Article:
I did not, at this point have local currency, it was late at night, it was a hot country, the reception was shut and I had no bottled drinking water.  Luckily with the hotel security people were able to speak English and I was able to get a small amount from them out of one of their bottles. So the first note I made was that it is necessary in future to arrange with the hotel to have bottled water put into the room.

Miles of Atlantic Beaches  - Click on smaller images to see larger versions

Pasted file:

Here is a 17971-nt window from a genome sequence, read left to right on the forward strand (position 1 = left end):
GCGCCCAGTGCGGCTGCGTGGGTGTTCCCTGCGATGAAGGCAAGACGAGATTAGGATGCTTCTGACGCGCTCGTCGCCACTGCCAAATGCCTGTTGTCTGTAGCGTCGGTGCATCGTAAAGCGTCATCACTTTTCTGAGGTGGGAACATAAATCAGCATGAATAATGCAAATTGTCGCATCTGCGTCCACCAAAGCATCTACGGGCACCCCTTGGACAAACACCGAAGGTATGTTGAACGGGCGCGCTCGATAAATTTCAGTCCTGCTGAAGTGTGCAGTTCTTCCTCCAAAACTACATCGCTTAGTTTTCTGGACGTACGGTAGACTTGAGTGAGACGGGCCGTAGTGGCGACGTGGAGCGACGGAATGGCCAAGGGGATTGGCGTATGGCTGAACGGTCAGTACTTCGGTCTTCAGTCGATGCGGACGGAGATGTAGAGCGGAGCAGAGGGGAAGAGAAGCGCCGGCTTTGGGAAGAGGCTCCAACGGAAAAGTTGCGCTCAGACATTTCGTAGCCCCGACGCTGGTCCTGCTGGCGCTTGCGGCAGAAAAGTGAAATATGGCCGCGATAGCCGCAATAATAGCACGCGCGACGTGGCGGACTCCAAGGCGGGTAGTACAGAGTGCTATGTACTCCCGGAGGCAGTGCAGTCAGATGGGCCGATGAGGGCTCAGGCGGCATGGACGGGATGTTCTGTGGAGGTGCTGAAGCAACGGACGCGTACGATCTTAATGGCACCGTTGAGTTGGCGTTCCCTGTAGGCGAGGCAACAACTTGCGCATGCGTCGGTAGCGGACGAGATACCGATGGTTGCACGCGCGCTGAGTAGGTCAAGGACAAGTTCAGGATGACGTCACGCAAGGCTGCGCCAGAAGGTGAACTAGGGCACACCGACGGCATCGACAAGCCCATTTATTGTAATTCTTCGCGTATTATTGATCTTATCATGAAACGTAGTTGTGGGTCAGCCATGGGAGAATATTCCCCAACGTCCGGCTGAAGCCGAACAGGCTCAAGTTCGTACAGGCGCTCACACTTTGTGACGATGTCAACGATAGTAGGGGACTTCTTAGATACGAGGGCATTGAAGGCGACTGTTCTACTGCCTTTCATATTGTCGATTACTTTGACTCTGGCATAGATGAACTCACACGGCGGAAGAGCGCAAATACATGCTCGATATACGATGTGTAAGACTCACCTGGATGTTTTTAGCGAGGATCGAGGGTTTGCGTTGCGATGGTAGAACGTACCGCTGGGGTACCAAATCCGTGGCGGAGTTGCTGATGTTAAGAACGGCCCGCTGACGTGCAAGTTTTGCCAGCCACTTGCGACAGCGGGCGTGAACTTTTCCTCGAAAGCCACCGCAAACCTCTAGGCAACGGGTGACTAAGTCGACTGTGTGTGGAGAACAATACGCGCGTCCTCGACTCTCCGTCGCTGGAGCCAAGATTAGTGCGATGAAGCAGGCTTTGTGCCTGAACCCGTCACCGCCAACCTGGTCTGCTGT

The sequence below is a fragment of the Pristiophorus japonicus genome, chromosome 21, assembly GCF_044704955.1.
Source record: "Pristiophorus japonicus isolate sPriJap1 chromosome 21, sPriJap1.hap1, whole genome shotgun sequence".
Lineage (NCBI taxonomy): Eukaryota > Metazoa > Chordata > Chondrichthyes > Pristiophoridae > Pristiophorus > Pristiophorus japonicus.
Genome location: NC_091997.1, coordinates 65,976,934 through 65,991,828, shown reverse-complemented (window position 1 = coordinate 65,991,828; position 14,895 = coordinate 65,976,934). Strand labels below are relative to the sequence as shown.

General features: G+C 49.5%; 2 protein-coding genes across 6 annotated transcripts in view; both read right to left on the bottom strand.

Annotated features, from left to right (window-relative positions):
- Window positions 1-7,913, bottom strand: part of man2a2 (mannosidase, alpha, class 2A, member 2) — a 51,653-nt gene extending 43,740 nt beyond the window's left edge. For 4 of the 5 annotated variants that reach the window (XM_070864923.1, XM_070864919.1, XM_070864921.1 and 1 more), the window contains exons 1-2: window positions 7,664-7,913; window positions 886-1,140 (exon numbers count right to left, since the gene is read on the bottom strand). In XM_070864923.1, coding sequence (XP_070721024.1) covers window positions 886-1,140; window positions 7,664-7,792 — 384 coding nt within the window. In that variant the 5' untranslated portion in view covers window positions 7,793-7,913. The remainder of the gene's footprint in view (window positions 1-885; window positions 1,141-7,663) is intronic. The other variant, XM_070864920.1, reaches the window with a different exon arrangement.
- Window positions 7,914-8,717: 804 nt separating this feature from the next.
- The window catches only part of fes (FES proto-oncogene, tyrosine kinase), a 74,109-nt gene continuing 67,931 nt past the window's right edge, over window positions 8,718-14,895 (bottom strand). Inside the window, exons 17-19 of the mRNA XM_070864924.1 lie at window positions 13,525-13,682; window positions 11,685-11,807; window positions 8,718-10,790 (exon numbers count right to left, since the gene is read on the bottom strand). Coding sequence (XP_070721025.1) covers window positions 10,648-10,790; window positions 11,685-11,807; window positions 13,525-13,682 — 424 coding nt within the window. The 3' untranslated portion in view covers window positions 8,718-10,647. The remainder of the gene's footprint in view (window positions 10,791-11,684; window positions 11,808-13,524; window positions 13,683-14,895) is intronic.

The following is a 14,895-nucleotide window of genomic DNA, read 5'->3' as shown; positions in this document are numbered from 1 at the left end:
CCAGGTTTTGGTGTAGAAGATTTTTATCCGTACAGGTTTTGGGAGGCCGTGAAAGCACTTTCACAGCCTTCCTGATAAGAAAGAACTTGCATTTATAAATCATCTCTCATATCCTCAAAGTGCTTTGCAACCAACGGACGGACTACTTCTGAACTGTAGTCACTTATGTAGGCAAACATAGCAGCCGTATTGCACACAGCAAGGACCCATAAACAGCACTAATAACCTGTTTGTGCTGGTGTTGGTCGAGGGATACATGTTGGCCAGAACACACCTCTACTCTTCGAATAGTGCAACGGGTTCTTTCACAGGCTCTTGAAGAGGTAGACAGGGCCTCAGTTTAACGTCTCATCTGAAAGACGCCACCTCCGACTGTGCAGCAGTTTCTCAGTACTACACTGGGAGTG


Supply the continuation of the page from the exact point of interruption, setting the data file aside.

The hotel was by the beach, with paths directly onto it, and had a variety of rooms, the one I had was in a separate building in the grounds coming off the car park at the front with a balcony the other side. It had a double bed, a couple of arm chairs, a table, TV, fridge and storage, plus an ensuite room with a large curtained shower area and WC. The main block of the hotel contained a bar area, patio restaurant looking out towards the sea at a higher level, an internet cafe, and a large gift shop, plus reception area and offices. It also had an octagonal conference room in the roof space. The grounds contained plants and there was a lot of lizard like creatures around, but they quickly ran away when you got close to them. The beach area was sand dunes covered in grass, with sand, then the Atlantic ocean. There appeared to be quite a few people using the beach as a shortcut from one place to another.